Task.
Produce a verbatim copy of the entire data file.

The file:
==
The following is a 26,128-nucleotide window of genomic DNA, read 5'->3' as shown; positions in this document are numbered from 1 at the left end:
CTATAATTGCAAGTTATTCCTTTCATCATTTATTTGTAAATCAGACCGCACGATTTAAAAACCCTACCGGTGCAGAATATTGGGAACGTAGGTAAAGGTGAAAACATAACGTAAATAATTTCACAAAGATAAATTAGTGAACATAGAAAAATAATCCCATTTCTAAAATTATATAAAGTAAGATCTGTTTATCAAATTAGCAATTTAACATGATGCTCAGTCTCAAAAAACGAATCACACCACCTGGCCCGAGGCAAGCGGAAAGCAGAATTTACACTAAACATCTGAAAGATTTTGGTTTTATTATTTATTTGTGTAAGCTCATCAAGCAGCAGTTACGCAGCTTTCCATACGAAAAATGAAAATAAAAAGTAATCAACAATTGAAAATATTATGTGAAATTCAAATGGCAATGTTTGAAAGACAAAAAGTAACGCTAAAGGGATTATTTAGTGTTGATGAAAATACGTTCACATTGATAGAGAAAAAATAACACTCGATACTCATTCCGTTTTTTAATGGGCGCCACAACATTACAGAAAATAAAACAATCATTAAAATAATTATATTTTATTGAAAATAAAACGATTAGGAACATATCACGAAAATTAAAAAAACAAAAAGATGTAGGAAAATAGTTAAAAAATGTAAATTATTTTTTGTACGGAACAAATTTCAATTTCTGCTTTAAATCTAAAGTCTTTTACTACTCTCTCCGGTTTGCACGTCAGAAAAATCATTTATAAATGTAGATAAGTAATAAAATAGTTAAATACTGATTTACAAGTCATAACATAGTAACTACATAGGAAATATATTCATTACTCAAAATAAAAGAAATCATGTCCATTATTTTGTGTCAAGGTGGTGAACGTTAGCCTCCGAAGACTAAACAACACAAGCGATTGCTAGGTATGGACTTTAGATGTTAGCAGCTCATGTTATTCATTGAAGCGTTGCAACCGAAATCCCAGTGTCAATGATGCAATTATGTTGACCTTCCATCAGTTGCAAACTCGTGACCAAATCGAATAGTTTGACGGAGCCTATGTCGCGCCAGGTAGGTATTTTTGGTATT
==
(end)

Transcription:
The following is a 26,128-nucleotide window of genomic DNA, read 5'->3' as shown; positions in this document are numbered from 1 at the left end:
CTATAATTGCAAGTTATTCCTTTCATCATTTATTTGTAAATCAGACCGCACGATTTAAAAACCCTACCGGTGCAGAATATTGGGAACGTAGGTAAAGGTGAAAACATAACGTAAATAATTTCACAAAGATAAATTAGTGAACATAGAAAAATAATCCCATTTCTAAAATTATATAAAGTAAGATCTGTTTATCAAATTAGCAATTTAACATGATGCTCAGTCTCAAAAAACGAATCACACCACCTGGCCCGAGGCAAGCGGAAAGCAGAATTTACACTAAACATCTGAAAGATTTTGGTTTTATTATTTATTTGTGTAAGCTCATCAAGCAGCAGTTACGCAGCTTTCCATACGAAAAATGAAAATAAAAAGTAATCAACAATTGAAAATATTATGTGAAATTCAAATGGCAATGTTTGAAAGACAAAAAGTAACGCTAAAGGGATTATTTAGTGTTGATGAAAATACGTTCACATTGATAGAGAAAAAATAACACTCGATACTCATTCCGTTTTTTAATGGGCGCCACAACATTACAGAAAATAAAACAATCATTAAAATAATTATATTTTATTGAAAATAAAACGATTAGGAACATATCACGAAAATTAAAAAAACAAAAAGATGTAGGAAAATAGTTAAAAAATGTAAATTATTTTTTGTACGGAACAAATTTCAATTTCTGCTTTAAATCTAAAGTCTTTTACTACTCTCTCCGGTTTGCACGTCAGAAAAATCATTTATAAATGTAGATAAGTAATAAAATAGTTAAATACTGATTTACAAGTCATAACATAGTAACTACATAGGAAATATATTCATTACTCAAAATAAAAGAAATCATGTCCATTATTTTGTGTCAAGGTGGTGAACGTTAGCCTCCGAAGACTAAACAACACAAGCGATTGCTAGGTATGGACTTTAGATGTTAGCAGCTCATGTTATTCATTGAAGCGTTGCAACCGAAATCCCAGTGTCAATGATGCAATTATGTTGACCTTCCATCAGTTGCAAACTCGTGACCAAATCGAATAGTTTGACGGAGCCTATGTCGCGCCAGGTAGGTATTTTTGGTATT